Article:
On the Assignments tab add the previously created security group and click Save.

Create custom configuration policy

Because I have seen users been able to get the sign-in page and even sing-in to the Kiosk device with their Azure AD account, I have now restricted that. The solution for that is to create a custom configuration policy. In that policy we set the User Right To Logon Locally (AllowLocalLogon) to only local accounts (the kiosk account is a local account). The custom policy is created with the information about the Policy CSP op Microsoft Docs.

  1. Click Device configurationProfiles
  2. Click Create Profile
  3. Give the configuration profile a Name
  4. Give the profile a Description (Optional)
  5. Choose Windows 10 and later as Platform
  6. Choose Custom as Profile type
  7. Click the Settings tab
  8. Click Add to add an OMA-URI row

  1. Give the row a Name
  2. OMA-URI: ./Device/Vendor/MSFT/Policy/Config/UserRights/AllowLocalLogOn
  3. Data type: String
  4. Value: <![CDATA[Local account]]>

Get the Kiosk browser app

Because I choose to use the Kiosk Browser app, I need to get the app from the Microsoft Store for Business. I assume you have already setup the sync between Intune and the store and set Intune in the store as management tool.
In the store search for Kiosk Browser, click Get the app and click Close.

  1. In the Device Management portal click Client appsApps
  2. Click the Kiosk Browser app

  1. Click the Assignments tab
  2. Click Add group
  3. Select Required as assignment type
  4. On the Include tab search for the security group previously created and select the group
  5. Click OK twice and click Save

Enroll a Windows 10 device as kiosk device

Now everything is set, turn on the Windows 10 device. When the device is connected to the internet it performs an online check to determine if it is registered as Windows AutoPilot device at a tenant. When that`s the case the Deployment profile is downloaded to the device and the device is prepared for enrollment.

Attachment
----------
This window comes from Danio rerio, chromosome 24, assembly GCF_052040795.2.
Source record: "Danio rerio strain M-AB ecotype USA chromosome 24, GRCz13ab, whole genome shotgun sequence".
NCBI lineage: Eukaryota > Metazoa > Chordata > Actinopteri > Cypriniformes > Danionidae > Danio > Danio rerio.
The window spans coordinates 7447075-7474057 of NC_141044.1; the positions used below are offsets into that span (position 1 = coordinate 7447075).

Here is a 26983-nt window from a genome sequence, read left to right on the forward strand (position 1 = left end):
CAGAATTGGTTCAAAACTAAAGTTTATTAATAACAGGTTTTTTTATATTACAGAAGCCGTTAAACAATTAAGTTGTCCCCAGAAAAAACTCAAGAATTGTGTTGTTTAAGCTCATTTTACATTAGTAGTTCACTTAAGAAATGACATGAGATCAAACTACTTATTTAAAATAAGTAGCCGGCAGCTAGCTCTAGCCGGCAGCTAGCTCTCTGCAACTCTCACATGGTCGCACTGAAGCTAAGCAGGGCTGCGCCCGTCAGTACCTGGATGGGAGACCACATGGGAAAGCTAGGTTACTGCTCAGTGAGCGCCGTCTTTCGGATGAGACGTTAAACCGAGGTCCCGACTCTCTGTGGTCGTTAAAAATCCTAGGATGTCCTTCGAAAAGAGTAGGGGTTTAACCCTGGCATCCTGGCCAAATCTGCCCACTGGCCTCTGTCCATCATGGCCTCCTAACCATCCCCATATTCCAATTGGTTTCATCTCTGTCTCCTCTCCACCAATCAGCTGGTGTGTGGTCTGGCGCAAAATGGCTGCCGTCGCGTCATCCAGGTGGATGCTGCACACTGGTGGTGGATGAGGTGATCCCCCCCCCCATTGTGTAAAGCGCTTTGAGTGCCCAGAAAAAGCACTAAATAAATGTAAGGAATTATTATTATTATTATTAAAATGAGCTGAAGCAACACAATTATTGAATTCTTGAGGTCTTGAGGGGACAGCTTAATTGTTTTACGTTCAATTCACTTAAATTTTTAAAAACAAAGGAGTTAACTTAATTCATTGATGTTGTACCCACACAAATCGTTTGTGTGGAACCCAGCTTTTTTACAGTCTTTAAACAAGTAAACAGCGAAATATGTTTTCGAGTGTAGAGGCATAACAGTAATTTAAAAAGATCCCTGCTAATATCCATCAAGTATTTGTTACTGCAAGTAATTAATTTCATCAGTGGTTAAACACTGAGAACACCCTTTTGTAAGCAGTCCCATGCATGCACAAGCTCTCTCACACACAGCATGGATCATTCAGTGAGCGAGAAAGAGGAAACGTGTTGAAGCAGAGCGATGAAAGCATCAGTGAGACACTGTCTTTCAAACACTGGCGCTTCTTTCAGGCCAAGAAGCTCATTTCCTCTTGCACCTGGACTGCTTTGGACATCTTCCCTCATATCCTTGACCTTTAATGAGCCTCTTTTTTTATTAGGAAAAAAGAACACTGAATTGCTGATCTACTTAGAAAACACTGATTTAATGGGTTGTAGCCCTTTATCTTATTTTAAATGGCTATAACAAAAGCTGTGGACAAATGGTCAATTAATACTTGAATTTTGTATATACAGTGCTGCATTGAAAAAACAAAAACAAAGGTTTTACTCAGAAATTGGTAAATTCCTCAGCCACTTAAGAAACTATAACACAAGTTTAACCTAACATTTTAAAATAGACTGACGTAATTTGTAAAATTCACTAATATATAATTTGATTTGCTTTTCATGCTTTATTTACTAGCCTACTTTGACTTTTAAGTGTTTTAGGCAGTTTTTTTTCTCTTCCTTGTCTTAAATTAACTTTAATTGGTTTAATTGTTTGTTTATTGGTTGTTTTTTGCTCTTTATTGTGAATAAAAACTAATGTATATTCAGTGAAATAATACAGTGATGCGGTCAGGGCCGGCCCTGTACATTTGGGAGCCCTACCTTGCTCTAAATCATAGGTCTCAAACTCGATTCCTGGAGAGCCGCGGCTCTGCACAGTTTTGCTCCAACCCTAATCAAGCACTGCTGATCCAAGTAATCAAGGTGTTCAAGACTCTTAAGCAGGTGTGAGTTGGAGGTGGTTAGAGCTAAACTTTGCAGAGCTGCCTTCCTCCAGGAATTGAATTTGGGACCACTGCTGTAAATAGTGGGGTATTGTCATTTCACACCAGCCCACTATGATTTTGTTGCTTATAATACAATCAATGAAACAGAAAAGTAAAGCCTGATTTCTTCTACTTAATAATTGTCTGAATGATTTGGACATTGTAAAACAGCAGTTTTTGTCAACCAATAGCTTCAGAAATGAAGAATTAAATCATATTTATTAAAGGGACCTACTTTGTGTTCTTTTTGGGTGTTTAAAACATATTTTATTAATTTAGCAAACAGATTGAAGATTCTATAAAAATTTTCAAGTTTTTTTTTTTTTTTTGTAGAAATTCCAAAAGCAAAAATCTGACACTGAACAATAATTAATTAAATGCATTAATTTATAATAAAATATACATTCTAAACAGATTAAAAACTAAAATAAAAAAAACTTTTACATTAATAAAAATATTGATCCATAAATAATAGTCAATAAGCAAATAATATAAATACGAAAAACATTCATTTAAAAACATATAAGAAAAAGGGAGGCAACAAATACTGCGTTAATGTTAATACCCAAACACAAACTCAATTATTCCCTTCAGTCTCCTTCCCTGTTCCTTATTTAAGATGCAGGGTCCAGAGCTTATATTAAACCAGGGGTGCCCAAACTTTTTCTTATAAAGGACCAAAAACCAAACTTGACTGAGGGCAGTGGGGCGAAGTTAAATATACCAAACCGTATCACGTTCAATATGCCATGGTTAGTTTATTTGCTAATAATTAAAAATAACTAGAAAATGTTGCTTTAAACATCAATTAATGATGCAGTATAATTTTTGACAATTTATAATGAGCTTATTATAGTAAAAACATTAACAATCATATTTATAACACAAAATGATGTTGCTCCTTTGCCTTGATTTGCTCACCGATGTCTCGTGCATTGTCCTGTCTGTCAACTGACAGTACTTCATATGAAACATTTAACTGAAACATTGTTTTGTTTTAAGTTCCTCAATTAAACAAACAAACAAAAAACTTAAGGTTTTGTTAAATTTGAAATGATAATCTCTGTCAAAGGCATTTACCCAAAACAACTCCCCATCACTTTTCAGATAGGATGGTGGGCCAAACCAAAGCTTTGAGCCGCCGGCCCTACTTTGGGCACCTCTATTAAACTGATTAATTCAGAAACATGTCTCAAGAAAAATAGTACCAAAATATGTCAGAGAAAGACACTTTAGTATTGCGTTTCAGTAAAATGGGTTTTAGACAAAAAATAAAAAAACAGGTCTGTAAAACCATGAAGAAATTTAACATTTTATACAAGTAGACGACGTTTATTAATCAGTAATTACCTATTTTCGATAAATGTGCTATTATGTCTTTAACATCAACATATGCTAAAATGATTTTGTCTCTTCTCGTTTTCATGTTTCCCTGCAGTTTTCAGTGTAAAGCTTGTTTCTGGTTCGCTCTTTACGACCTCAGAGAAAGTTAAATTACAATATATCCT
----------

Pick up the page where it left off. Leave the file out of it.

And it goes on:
After a few minutes the Enrollment Status Page is shown. During the first phase the device is prepared for enrollment to Azure AD and Intune. During the second and third phase configurations policies are applied and apps are installed.

After the enrollment phases the sign-in page is shown and when Auto Logon is set in the configuration profile an auto logon is performed.

After logging on, the Kiosk Browser app is automatically started.

Depending on the choices you made for the navigation buttons in the configuration profile, the Kiosk Browser app is shown full screen, with or without navigation buttons.

If you restricted access to specific websites and visit another site, that site is blocked with a message like below.

If the user is able to get the sign-in page and tries to sign-in to the device with his Azure AD account, that is prohibited.

That`s it for today. Happy testing!


  1. Great article Peter. When I make any edits to the .csv file I keep getting a ‘each row must have a minimum of 3 columns’ error which prevents upload.

  2. Edge itself has Kiosk style policies (Public browsing InPrivate) – been using it with other Edge polices for a MultiApp Selfdeploying solution.

  3. Hi Peter,

    In your Custom Configuration Policy, you add a CSP for “AllowLocalLogOn” with a string value of “”. I noticed this value only seems to work OK when used in conjunction with an English OS. When I use a Dutch OS (for example), it doesn’t work anymore and I can’t logon with any account (not local nor Azure). Even the Admin account doesn’t work anymore.
    I read this could be circumvented by using SIDs, quote from Microsoft:

    “Even though strings are supported for well-known accounts and groups, it is better to use SIDs because strings are localized for different languages.”

    I just can’t seem to get the correct value for the SID of “Local Users Only”. Can you help?

  4. A helpful tutorial, Peter!

    I have an use case in mind which requires a cloud user to sign-in, so that a Kiosk browser can consume AAD protected services like a dashboard.

    Do you have any concerns here?


  5. I am doing the same thing (self deploying) but using shared multi user mode. When i publish office 365 to this device/group it won’t install

    • I have no experience with a Shared multi-user device, so I don`t know the limitations of the device and app installs. If you think apps should be allowed to install, try another (small) app and see if that does install fine. Have a look at the event logs if you can find errors.